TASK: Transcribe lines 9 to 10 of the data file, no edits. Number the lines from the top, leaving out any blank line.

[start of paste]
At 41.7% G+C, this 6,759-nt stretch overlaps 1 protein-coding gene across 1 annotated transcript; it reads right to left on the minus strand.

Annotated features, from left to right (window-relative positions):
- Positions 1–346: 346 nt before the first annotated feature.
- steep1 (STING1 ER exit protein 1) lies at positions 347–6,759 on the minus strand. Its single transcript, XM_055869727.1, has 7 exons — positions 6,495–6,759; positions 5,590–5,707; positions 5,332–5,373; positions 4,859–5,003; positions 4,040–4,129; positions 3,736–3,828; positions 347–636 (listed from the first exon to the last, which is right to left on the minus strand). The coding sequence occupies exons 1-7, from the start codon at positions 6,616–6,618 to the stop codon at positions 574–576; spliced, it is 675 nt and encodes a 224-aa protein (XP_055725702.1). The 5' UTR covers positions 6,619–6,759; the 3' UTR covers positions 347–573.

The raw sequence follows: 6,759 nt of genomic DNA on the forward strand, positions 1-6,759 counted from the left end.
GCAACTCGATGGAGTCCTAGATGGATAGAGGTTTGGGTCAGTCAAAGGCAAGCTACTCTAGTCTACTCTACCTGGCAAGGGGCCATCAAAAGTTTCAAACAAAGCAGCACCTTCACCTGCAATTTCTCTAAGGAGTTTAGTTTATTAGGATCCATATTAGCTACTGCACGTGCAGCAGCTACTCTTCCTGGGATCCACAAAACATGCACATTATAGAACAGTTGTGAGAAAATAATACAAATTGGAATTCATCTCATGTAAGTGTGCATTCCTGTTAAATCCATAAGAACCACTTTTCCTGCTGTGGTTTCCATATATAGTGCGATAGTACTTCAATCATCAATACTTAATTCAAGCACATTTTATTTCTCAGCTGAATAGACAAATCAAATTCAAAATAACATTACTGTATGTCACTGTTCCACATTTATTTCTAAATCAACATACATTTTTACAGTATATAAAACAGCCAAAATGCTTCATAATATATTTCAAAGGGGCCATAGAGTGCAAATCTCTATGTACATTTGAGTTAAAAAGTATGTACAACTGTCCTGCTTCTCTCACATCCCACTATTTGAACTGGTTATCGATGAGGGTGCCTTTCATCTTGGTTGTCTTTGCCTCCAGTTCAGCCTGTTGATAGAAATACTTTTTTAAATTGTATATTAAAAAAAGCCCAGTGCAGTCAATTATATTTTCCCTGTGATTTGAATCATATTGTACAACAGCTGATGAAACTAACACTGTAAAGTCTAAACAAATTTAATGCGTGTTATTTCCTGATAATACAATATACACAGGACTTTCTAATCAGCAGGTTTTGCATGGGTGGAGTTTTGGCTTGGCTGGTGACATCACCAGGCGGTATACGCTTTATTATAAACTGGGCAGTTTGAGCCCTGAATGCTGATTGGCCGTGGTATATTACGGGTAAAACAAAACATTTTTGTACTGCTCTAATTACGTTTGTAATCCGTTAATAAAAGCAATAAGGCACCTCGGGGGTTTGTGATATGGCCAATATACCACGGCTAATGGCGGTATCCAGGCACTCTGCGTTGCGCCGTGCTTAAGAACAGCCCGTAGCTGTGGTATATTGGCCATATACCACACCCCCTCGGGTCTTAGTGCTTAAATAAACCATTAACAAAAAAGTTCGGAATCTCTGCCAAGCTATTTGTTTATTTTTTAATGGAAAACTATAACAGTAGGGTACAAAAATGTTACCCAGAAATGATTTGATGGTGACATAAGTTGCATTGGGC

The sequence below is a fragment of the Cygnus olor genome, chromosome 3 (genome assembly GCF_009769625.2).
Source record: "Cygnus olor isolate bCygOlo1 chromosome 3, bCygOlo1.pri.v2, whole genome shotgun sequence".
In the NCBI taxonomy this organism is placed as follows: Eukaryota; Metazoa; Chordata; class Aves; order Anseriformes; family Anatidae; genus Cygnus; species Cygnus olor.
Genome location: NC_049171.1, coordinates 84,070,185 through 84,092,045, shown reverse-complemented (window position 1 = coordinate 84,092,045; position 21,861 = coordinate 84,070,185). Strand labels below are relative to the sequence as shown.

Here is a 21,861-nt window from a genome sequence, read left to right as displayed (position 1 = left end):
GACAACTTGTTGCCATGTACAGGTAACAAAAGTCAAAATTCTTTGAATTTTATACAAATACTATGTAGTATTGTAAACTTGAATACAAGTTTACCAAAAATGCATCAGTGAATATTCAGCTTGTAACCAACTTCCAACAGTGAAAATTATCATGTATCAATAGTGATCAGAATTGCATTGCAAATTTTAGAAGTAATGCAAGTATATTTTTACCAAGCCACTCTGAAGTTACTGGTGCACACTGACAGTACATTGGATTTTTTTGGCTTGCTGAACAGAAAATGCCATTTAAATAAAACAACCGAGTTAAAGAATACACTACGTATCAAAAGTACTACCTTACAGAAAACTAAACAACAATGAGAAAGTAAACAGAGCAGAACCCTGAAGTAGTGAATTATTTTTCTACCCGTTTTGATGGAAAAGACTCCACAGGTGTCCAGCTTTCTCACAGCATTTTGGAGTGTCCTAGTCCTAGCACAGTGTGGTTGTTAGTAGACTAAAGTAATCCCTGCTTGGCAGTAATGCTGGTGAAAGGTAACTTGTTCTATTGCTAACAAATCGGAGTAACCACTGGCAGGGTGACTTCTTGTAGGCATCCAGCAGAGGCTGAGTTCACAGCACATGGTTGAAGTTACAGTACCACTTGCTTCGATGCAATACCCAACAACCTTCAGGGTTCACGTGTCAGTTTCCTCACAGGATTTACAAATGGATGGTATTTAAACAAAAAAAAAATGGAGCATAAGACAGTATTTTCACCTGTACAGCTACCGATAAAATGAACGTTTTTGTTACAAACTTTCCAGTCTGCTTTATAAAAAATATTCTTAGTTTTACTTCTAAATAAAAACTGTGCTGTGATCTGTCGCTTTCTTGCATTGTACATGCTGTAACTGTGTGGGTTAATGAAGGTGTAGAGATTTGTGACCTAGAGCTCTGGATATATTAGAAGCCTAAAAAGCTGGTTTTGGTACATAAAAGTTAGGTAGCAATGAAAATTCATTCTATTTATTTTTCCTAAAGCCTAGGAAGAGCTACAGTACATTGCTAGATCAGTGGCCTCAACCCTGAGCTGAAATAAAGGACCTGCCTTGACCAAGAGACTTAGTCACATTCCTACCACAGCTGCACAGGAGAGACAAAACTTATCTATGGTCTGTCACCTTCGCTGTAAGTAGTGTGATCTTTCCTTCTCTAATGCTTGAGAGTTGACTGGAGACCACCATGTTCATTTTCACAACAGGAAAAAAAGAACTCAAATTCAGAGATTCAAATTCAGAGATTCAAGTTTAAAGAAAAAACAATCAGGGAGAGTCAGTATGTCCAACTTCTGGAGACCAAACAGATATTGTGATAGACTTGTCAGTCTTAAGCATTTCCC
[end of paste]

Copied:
In the NCBI taxonomy this organism is placed as follows: Eukaryota; Metazoa; Chordata; class Aves; order Anseriformes; family Anatidae; genus Cygnus; species Cygnus olor.
Genome location: NC_049171.1, coordinates 84,070,185 through 84,092,045, shown reverse-complemented (window position 1 = coordinate 84,092,045; position 21,861 = coordinate 84,070,185). Strand labels below are relative to the sequence as shown.